Last summer, as the nation awaited a verdict in the murder trial of George Zimmerman for the shooting death of Trayvon Martin, msnbc reporter Trymaine Lee and award-winning photographer Wayne Lawrence spent time in the historic African-American community of Goldsboro, not far from where Martin was killed, to examine the social and economic state of the neighborhood before and after the teen’s death.
In interviews and images, the people of Goldsboro tell their stories of struggle, resilience and what’s it’s like to be black in Sanford.
It’s been two years this week since 17-year-old high school student Trayvon Martin was shot to death in Sanford, Fla. And just about seven months since his killer, George Zimmerman, was acquitted of murder charges in Martin’s death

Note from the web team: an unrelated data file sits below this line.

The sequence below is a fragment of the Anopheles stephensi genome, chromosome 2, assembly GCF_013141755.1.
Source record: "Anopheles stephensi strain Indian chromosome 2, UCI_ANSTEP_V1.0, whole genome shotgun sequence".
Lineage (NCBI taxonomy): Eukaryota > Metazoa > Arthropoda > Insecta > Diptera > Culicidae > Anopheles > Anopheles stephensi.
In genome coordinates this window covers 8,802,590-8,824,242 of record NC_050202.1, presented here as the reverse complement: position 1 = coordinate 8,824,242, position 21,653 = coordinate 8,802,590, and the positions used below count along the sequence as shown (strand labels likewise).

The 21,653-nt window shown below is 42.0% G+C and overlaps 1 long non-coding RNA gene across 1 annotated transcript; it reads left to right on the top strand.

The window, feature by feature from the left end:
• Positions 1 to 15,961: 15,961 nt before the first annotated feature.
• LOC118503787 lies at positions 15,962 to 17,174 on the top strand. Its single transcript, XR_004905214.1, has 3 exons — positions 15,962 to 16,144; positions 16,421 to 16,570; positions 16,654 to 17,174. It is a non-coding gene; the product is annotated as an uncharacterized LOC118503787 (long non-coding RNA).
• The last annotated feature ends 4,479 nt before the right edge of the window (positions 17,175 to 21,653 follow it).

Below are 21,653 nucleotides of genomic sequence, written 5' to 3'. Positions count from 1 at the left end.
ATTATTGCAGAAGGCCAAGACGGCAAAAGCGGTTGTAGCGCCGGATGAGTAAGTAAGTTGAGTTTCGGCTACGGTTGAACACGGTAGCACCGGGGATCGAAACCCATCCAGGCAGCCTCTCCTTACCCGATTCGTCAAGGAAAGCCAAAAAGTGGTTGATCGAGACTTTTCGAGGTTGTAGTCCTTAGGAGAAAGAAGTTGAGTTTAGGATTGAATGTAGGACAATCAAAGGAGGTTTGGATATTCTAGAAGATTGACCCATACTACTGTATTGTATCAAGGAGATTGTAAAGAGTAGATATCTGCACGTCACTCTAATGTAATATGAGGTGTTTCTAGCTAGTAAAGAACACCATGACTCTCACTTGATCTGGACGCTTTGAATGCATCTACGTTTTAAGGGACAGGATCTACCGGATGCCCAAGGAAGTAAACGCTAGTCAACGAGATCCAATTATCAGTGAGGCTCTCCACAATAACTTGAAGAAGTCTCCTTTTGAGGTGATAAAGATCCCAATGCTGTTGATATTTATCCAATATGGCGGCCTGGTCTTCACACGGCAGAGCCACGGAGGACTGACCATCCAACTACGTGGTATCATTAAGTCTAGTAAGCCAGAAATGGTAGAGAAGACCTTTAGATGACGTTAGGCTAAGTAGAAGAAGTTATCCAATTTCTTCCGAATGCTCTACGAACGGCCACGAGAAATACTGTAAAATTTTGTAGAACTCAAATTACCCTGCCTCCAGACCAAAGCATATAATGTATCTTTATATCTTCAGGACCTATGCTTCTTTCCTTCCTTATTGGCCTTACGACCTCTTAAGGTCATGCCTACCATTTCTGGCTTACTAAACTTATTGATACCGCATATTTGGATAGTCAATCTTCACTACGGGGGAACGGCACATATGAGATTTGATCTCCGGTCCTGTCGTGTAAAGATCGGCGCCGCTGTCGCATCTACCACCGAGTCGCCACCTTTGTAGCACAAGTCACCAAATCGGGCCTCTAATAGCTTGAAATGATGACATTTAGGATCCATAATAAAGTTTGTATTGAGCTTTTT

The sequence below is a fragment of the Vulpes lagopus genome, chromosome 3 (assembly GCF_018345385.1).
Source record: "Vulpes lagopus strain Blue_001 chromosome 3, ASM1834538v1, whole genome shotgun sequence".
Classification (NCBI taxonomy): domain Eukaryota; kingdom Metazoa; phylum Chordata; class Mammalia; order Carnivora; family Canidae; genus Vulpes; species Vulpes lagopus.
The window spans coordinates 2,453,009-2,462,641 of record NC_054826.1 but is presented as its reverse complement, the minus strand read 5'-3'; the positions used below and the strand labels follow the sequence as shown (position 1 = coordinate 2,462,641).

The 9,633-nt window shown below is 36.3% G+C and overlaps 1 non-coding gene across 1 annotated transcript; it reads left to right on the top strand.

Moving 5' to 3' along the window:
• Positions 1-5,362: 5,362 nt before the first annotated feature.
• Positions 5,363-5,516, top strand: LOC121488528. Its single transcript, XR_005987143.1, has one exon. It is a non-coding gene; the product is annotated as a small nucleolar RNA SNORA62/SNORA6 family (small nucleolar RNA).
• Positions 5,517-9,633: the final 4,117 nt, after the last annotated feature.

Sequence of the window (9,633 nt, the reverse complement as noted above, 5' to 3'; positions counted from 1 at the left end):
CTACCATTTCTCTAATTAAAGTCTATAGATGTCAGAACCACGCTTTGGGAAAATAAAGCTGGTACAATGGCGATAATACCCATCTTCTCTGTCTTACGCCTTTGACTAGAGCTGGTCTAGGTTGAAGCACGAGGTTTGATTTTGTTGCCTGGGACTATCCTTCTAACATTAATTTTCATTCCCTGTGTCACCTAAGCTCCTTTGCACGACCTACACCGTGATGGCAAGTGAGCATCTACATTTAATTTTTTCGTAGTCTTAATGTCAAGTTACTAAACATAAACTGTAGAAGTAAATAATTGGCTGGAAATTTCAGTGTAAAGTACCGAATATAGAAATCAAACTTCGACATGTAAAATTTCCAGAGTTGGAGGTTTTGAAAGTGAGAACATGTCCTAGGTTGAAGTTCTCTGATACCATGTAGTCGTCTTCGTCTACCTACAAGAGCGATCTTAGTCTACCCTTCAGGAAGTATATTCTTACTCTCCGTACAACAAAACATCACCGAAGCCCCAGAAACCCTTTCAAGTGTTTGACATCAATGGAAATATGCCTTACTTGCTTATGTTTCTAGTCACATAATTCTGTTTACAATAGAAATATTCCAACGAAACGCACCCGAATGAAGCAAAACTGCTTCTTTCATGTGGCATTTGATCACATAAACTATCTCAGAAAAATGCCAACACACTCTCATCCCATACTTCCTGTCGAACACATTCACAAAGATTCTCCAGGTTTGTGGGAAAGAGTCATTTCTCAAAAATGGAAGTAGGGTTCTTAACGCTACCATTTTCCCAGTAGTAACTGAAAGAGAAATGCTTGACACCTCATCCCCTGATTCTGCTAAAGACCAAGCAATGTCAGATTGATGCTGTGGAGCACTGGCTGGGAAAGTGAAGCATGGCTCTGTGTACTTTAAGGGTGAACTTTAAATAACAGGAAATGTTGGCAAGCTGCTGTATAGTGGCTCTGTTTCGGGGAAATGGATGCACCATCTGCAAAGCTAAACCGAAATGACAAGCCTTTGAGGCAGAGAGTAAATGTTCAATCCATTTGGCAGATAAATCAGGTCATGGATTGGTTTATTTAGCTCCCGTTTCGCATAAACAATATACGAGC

But long before Martin’s killing sparked anger and protests across the country and drew thousands to this central Florida city once known as the “Celery Capital of the World,” Sanford’s black communities had been wrestling with racial strife and economic inequality.
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